Description : Fiona Travers, single and in her thirties, has a talent for choosing Mr Wrong. One disappointment too many, and she decides to abandon the hunt. Old Maids RIP, the new spinster thrives. Aren't the days long gone when you hooked a husband to acquire a life? What can a man give Fiona that she can't give herself? She voluntarily places herself on the shelf - for good. But there's nothing more unsettling to the miserably married than a woman who trades in happy-ever-after for the chance of a new beginning. Take Jill. She's convinced that Fiona's announcement is just another ploy to help herself to a husband - Jill's. At the same time Claire, Fiona's best friend, has grown weary of coping alone. Secretly, she's arranged a marriage for herself. It ain't love, but when you're hurtling towards middle age, childfree and spouse-less, companionship is good enough . . . Or is it? Yvonne Roberts' wise and witty novel wickedly proposes that the trouble with single women today - is that no one can quite predict what they might do next . . . While the trouble with love - is that it still holds all the best tricks.
Description : Single Women in Popular Culture demonstrates how single women continue to be figures of profound cultural anxiety. Examining a wide range of popular media forms, this is a timely, insightful and politically engaged book, exploring the ways in which postfeminism limits the representation of single women in popular culture.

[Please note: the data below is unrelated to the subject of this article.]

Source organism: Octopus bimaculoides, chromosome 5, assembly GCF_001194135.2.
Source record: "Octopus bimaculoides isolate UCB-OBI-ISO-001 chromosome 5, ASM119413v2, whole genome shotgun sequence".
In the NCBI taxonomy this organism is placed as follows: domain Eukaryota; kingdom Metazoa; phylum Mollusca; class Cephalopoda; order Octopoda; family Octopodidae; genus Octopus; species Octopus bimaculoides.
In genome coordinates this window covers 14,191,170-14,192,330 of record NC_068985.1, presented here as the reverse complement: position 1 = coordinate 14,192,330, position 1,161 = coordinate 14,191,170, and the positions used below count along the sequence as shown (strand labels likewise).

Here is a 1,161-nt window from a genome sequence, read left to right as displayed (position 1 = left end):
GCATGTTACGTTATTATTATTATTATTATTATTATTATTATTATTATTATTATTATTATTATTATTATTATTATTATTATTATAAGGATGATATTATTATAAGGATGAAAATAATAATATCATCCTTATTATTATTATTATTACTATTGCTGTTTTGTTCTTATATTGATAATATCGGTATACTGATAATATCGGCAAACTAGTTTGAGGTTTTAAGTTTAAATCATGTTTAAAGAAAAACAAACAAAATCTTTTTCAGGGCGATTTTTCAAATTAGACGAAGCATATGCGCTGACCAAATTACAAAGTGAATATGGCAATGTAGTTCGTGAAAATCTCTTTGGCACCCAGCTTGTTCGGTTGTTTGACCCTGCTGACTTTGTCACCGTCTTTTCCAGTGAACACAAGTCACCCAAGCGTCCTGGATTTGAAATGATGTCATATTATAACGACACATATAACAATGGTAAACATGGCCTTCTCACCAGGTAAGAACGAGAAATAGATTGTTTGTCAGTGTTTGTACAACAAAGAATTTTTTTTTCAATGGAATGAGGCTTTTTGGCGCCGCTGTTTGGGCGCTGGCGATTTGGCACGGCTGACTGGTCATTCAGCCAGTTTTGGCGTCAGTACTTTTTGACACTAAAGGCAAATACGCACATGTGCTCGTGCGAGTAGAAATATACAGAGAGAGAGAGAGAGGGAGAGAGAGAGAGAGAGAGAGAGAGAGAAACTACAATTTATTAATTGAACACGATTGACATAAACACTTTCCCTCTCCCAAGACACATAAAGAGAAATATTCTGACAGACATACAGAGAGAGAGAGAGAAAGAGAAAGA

Description : The single woman is mistakenly seen to be a product of the twentieth century. Drawing on figures as diverse as Joan of Arc, Elizabeth I, and the Amazons, Gordon brings to light a powerful tradition of single womanhood and calls the "marginality" of single women into question.
Description : Greek scholars have produced a vast body of evidence bearing on nuptial practices that has yet to be mined by a professional economist. By standing on their shoulders, the author proposes and tests radically new interpretations of three important status groups in Greek history: the pallak?, the nothos, and the hetaira. It is argued that legitimate marriage – marriage by loan of the bride to the groom – was not the only form of legal marriage in classical Athens and the ancient Greek world generally. Pallakia – marriage by sale of the bride to the groom – was also legally recognized. The pallak?-wifeship transaction is a sale into slavery with a restrictive covenant mandating the employment of the sold woman as a wife. In this highly original and challenging new book, economist Morris Silver proposes and tests the hypothesis that the likelihood of bride sale rises with increases in the distance between the ancestral residence of the groom and the father’s household. Nothoi, the bastard children of pallakai, lacked the legal right to inherit from their fathers but were routinely eligible for Athenian citizenship. It is argued that the basic social meaning of hetaira (companion) is not ‘prostitute’ or ’courtesan,’ but ‘single woman’ – a woman legally recognized as being under her own authority (kuria). The defensive adaptation of single women is reflected in Greek myth and social practice by their grouping into packs, most famously the Daniads and Amazons.